Intel unveils new low power chip/building block

The chips are designed for low-power and long battery life

Intel officially unveiled its low-power, newly architected Atom processor line at its Intel Developer's Forum in Shanghai Wednesday.

The chips, aimed at the embedded and mobile Internet device markets, are designed for low-power and long battery life, according to Anthony Yung, a spokesman for Intel. The company introduced five new Atom processors, and said that they began shipping some to OEM vendors last month.

The architecture, which reportedly was redesigned from the ground up, includes the 45 nanometer high-k transistor formula released with the Penryn family of chips late last year.

"This is designed around efficiency," said Yung. "We're seeing the trend already toward small form-factor or ultra mobile PCs."

Intel noted that Fujitsu, Samsung, Toshiba, Hitachi and Lenovo all plan to bring sell Internet devices based on the Atom processor, which was previously codenamed Silverthorne.

Mobile Internet devices are small, "pocketable" products that fall in between small laptops and smart phones in size and capability.

"I think it's a very interesting processor," said Charles King, an analyst at Pund-IT. "With Atom, we're seeing a low-powered processor that combines solid performance with low power consumption. It's an embedded processor that uses an x86 instruction set so it will run PC software, like Adobe's Flash and Sun's Java. That will be easy to develop for."

The Atom processor, though, isn't just a new chip. It's a building block that will be critical to a good portion of the chips listed on Intel's future product road map, according to industry analysts.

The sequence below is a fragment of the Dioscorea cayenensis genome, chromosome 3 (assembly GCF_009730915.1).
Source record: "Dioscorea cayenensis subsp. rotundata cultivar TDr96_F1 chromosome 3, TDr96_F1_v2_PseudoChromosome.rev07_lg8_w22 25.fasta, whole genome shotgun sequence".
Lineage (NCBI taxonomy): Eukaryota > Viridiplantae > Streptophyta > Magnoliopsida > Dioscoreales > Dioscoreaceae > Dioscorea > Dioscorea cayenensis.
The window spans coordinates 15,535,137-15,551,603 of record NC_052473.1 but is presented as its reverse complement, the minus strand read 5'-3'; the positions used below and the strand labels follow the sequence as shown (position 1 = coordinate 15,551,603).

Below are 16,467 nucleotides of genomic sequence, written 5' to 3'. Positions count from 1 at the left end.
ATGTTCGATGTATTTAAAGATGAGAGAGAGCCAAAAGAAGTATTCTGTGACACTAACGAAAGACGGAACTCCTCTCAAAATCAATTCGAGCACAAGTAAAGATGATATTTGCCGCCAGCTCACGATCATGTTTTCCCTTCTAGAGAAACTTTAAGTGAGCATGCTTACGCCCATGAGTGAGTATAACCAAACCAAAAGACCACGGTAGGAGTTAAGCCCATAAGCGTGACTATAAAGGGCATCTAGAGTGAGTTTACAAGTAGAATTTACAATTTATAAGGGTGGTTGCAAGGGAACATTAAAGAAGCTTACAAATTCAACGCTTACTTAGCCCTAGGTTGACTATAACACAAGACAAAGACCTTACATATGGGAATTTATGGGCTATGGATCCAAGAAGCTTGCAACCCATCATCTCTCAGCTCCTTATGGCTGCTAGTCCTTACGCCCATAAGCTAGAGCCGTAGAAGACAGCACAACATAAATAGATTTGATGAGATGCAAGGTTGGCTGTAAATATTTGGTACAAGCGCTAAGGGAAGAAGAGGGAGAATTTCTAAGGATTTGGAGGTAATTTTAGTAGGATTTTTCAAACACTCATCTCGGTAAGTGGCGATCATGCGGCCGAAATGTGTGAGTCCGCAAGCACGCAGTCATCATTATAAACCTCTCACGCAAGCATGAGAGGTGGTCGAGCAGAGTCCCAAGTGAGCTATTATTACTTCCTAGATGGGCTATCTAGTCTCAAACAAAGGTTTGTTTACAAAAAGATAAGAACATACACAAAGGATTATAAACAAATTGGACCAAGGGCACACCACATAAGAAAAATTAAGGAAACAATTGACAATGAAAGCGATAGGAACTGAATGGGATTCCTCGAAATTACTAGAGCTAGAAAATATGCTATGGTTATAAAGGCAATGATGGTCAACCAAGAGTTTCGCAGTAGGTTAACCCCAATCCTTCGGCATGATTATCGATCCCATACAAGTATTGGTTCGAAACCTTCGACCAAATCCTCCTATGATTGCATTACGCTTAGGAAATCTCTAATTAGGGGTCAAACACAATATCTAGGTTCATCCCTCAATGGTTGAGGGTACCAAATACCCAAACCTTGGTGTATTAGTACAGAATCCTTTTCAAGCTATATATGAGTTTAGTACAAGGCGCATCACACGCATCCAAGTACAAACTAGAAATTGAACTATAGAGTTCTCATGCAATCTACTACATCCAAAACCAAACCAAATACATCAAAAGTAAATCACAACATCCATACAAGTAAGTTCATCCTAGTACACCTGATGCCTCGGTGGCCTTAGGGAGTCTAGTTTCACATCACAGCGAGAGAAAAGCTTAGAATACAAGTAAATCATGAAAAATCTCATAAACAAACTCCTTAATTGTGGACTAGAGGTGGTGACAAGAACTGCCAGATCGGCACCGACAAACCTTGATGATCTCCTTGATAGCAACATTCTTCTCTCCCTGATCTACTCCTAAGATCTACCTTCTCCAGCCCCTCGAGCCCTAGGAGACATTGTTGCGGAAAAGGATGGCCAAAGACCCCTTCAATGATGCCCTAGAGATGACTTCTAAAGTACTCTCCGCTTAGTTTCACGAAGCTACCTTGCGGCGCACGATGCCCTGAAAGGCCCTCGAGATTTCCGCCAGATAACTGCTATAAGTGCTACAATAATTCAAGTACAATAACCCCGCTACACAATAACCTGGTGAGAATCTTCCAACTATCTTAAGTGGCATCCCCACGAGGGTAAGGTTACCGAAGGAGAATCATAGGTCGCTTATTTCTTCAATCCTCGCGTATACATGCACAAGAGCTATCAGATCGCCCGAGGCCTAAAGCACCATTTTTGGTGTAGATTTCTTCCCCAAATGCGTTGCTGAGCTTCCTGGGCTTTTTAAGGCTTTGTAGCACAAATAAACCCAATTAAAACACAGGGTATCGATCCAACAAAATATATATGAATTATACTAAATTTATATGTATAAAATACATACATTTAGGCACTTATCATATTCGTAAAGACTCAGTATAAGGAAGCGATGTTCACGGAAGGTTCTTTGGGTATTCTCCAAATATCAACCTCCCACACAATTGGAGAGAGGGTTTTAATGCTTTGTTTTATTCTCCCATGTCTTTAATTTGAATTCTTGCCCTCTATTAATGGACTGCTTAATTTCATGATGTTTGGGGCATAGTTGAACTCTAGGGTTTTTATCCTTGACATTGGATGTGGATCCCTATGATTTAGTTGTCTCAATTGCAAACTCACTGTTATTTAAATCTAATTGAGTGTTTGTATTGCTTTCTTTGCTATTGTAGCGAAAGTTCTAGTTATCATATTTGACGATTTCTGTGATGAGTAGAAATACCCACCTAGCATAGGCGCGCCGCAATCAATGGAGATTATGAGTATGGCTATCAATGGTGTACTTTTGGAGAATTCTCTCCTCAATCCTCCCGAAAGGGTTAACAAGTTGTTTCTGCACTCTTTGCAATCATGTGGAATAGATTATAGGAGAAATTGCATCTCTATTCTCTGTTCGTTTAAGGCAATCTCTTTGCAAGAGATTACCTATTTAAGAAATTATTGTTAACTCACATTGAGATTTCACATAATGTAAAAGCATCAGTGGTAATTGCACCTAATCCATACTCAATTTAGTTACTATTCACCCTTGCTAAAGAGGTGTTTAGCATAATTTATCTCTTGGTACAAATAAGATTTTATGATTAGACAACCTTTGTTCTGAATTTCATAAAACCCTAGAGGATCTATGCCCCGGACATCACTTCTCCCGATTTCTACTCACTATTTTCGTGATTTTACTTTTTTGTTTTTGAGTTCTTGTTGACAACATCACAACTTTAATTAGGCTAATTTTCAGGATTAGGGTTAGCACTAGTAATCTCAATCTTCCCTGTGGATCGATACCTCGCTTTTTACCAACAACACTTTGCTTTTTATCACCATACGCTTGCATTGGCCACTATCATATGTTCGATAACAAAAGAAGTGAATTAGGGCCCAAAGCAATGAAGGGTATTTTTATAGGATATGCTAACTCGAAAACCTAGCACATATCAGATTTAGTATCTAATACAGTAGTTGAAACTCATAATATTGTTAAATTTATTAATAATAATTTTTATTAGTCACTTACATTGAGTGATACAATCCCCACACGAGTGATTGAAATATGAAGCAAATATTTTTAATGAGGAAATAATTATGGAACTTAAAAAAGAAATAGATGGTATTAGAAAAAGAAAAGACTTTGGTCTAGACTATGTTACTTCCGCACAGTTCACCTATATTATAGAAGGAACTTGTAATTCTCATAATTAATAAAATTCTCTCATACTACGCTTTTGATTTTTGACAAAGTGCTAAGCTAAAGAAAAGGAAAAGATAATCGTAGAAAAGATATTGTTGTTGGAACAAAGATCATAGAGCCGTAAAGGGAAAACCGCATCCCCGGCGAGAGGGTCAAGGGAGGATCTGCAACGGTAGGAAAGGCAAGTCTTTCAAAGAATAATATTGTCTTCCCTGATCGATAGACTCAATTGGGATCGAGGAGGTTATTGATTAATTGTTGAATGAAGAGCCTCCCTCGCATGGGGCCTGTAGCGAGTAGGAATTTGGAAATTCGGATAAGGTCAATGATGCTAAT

Jim McGregor, an analyst at In-Stat, said in a previous interview that the Atom processor is a building block for a big part of Intel's strategy going forward. "It's one step toward them getting down toward a power range that can compete with other embedded architectures," he added, noting that the Silverthorne architecture will be worked into future processors like the upcoming Morristown platform, which is slated to ship in 2009.

Gordon Haff, an analyst with Illuminata, a research firm, added that Atom represents a whole new processor class for the chip maker. "Power is part of the equation for all Intel processors these days," he said. "I'm sure there's going to be technology sharing in other products with this technology."

Intel reports that the new chip, which is the company's smallest and fastest chip under 3 watts, has a thermal design power range of 0.65 to 2.4 watts, compared to 35 watts for a typical laptop chip. It also has an average power range of 160 to 220 milliwatts and an idle power range of 80 to 100 milliwatts.

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Sharon Gaudin

Computerworld
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